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What is Tetanus? Tetanus is a severe, life-threatening bacterial infection caused by the spores of a bacterium, ‘Clostridium tetani’, which infiltrates the body through wounds, deep cuts, burns, etc., depositing toxins that affect the nervous system. It leads to muscle stiffness and chronic painful contractions in the neck and jaw muscles. Also called ‘lockjaw’, it […] Read More

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What is Tetanus? Tetanus is a severe, life-threatening bacterial infection caused by the spores of a bacterium, ‘Clostridium tetani’, which infiltrates the body through wounds, deep cuts, burns, etc., depositing toxins that affect the nervous system. It leads to muscle stiffness and chronic painful contractions in the neck and jaw muscles. Also called ‘lockjaw’, it can be categorized into four clinical types:
  • Localized tetanus
  • Generalized tetanus
  • Neonatal tetanusz
  • Cephalic tetanus.[1]
Picture Courtesy: rmi.edu.pk
How Do You Get Infected? Tetanus is not a contagious disease, so it cannot be transmitted from one infected person to another. However, the spores of the bacterium that causes the infection can be contacted by a victim through any wound, cut, or burn of any sort.  Some include the following:
  • Wounds from surgical operations, if not taken care of properly.
  • Gunshot wounds
  • Wounds from punctures like piercings, tattoos, splinters, etc.
  • Deep cut injuries from knives, razors, glasses, ceramics, etc.
  • Injuries from injections.
  • Crush injuries
  • Burns
  • Animal bites.
  • Severe fractures, where the bone is left exposed
  • Foot ulcers.
  • Ear infections
  • Septic abortions
  • Dental procedures
  • Circumcision 
  • The infected umbilical stump of a newborn baby(neonatal tetanus) if the mother was not immunized against tetanus during pregnancy.
Risk Factors The risk factors for tetanus include the following:
  • Lack of taking vaccination doses against tetanus.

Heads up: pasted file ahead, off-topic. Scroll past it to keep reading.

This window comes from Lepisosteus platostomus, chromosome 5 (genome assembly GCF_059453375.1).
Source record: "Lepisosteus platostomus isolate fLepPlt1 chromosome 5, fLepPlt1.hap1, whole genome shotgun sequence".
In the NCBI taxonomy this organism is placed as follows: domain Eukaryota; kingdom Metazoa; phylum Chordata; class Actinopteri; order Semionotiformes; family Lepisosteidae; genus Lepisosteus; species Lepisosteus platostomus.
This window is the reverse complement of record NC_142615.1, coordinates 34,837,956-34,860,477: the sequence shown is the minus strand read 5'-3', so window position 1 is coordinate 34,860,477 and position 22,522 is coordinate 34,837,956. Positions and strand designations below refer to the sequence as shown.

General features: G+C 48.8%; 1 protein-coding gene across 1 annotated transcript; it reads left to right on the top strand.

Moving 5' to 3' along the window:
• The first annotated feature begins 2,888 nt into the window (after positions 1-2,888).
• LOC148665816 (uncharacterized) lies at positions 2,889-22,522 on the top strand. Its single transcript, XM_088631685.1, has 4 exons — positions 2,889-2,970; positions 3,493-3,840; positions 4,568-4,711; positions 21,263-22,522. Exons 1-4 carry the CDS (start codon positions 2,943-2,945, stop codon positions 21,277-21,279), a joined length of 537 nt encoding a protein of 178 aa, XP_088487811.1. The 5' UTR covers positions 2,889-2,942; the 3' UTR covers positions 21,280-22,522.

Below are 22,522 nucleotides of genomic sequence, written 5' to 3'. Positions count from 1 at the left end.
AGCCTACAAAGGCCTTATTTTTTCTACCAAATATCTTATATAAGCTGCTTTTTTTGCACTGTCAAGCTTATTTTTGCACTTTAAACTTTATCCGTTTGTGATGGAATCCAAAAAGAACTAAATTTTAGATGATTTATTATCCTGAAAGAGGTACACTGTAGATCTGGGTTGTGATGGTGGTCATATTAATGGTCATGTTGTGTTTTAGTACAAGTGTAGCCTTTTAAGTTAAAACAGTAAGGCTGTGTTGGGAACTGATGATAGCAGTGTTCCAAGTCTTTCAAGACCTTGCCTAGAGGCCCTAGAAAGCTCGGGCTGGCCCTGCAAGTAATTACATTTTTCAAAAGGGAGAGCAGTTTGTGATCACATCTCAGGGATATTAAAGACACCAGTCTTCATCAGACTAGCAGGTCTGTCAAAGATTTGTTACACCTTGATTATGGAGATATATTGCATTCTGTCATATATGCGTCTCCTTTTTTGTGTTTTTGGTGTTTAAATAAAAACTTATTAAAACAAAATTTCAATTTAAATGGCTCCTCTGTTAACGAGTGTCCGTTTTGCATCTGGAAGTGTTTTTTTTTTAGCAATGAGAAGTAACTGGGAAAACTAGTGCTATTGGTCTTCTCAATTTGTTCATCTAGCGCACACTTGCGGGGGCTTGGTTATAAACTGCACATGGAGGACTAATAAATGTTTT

• Lack of booster shots every ten years.
  • Wounds and burns that are not treated well enough.
  • Presence of a foreign object such as a nail, a splinter of glass, etc. in an injury
  • Diabetic patients who have ulcers and left untreated.
Complications Tetanus toxins, tetanospasmin, are hard to remove when bonded with the nerves; instead, they kill the nerves and die with them. Complications that may arise include:
  • Fractured bones, especially the spine.
  • Laryngospasm (involuntary tightening of vocal cord)
  • Muscular tears
  • Respiratory difficulties or failure
  • Pneumonia
  • Decreased heart function.
  • Low blood pressure
  • Lung artery blockage with blood clots (pulmonary embolism)
  • Brain damage
  • Death

Prevention of Tetanus

Prevention of Tetanus is through the following ways:
  • Immunization/ Vaccination
Tetanus can be stopped if a person has immunity against the bacteria. Immunity is built first by starting a vaccine against the disease, and continued protection requires booster shots.  Diphtheria, tetanus, and pertussis (DTaP) vaccine is the immunization meant to be given to a child in the early stages of the child’s life, which is the primary series. And Tdap vaccines are the booster shots given after the primary series and ten years later. The World Health Organization (WHO) recommends that immunization be done in 6 phases after a child’s birth—3 primary shots and three booster shots—and after that, the sequence of 10 years with the booster shots should be taken. The three primary doses are recommended to be given at:
  • Two months
  • Four months
  • Six months
The three booster shots at:
  • 12 to 23 months
  • 4 to 6 years
  • 9 to 15 years
Tdap vaccines are given to adults who have never been immunized before and to pregnant women in their trimester to pass immunity over to their children until they get their primary shots.
  • Proper wound care.